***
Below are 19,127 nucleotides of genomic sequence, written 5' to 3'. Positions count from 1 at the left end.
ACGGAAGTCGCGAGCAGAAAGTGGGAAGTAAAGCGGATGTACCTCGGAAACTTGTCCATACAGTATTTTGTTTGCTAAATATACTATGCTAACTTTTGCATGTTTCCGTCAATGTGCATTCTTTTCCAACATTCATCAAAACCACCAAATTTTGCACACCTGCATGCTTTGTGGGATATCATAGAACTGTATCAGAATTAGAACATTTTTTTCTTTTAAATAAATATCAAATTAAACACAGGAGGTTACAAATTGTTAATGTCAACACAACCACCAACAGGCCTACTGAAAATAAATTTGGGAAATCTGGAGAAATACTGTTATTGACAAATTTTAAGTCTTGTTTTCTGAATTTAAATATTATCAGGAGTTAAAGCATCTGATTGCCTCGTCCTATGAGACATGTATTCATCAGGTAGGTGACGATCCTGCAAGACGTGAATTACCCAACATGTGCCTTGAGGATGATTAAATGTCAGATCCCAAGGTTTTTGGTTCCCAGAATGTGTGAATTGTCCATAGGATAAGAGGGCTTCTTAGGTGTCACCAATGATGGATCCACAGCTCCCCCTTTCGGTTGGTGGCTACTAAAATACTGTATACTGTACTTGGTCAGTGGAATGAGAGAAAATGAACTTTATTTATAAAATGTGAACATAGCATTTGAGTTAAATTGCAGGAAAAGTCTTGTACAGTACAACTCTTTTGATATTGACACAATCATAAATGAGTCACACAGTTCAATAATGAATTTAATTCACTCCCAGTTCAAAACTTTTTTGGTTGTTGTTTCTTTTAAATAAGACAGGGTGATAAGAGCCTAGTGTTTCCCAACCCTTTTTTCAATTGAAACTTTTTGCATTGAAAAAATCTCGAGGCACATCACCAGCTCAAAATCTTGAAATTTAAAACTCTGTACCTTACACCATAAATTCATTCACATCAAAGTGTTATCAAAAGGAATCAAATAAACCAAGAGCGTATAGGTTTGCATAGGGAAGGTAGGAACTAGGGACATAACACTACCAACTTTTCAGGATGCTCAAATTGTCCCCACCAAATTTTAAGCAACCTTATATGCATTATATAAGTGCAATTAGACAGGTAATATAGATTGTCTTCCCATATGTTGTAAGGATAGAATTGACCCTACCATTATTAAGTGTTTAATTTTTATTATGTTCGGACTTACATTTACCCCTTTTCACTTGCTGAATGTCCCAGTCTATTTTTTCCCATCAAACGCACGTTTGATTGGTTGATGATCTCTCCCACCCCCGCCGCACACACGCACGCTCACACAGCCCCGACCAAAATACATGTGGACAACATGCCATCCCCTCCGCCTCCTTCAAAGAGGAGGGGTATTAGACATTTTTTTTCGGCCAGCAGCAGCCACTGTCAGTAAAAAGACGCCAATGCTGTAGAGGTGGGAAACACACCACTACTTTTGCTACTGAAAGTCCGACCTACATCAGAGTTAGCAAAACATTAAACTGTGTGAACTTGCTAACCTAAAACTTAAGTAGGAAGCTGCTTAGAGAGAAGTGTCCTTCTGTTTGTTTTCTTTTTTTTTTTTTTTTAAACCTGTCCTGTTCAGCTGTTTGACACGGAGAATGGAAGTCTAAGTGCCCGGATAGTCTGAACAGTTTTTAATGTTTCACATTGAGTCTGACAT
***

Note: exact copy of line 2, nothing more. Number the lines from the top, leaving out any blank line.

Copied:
ACGGAAGTCGCGAGCAGAAAGTGGGAAGTAAAGCGGATGTACCTCGGAAACTTGTCCATACAGTATTTTGTTTGCTAAATATACTATGCTAACTTTTGCATGTTTCCGTCAATGTGCATTCTTTTCCAACATTCATCAAAACCACCAAATTTTGCACACCTGCATGCTTTGTGGGATATCATAGAACTGTATCAGAATTAGAACATTTTTTTCTTTTAAATAAATATCAAATTAAACACAGGAGGTTACAAATTGTTAATGTCAACACAACCACCAACAGGCCTACTGAAAATAAATTTGGGAAATCTGGAGAAATACTGTTATTGACAAATTTTAAGTCTTGTTTTCTGAATTTAAATATTATCAGGAGTTAAAGCATCTGATTGCCTCGTCCTATGAGACATGTATTCATCAGGTAGGTGACGATCCTGCAAGACGTGAATTACCCAACATGTGCCTTGAGGATGATTAAATGTCAGATCCCAAGGTTTTTGGTTCCCAGAATGTGTGAATTGTCCATAGGATAAGAGGGCTTCTTAGGTGTCACCAATGATGGATCCACAGCTCCCCCTTTCGGTTGGTGGCTACTAAAATACTGTATACTGTACTTGGTCAGTGGAATGAGAGAAAATGAACTTTATTTATAAAATGTGAACATAGCATTTGAGTTAAATTGCAGGAAAAGTCTTGTACAGTACAACTCTTTTGATATTGACACAATCATAAATGAGTCACACAGTTCAATAATGAATTTAATTCACTCCCAGTTCAAAACTTTTTTGGTTGTTGTTTCTTTTAAATAAGACAGGGTGATAAGAGCCTAGTGTTTCCCAACCCTTTTTTCAATTGAAACTTTTTGCATTGAAAAAATCTCGAGGCACATCACCAGCTCAAAATCTTGAAATTTAAAACTCTGTACCTTACACCATAAATTCATTCACATCAAAGTGTTATCAAAAGGAATCAAATAAACCAAGAGCGTATAGGTTTGCATAGGGAAGGTAGGAACTAGGGACATAACACTACCAACTTTTCAGGATGCTCAAATTGTCCCCACCAAATTTTAAGCAACCTTATATGCATTATATAAGTGCAATTAGACAGGTAATATAGATTGTCTTCCCATATGTTGTAAGGATAGAATTGACCCTACCATTATTAAGTGTTTAATTTTTATTATGTTCGGACTTACATTTACCCCTTTTCACTTGCTGAATGTCCCAGTCTATTTTTTCCCATCAAACGCACGTTTGATTGGTTGATGATCTCTCCCACCCCCGCCGCACACACGCACGCTCACACAGCCCCGACCAAAATACATGTGGACAACATGCCATCCCCTCCGCCTCCTTCAAAGAGGAGGGGTATTAGACATTTTTTTTCGGCCAGCAGCAGCCACTGTCAGTAAAAAGACGCCAATGCTGTAGAGGTGGGAAACACACCACTACTTTTGCTACTGAAAGTCCGACCTACATCAGAGTTAGCAAAACATTAAACTGTGTGAACTTGCTAACCTAAAACTTAAGTAGGAAGCTGCTTAGAGAGAAGTGTCCTTCTGTTTGTTTTCTTTTTTTTTTTTTTTTAAACCTGTCCTGTTCAGCTGTTTGACACGGAGAATGGAAGTCTAAGTGCCCGGATAGTCTGAACAGTTTTTAATGTTTCACATTGAGTCTGACAT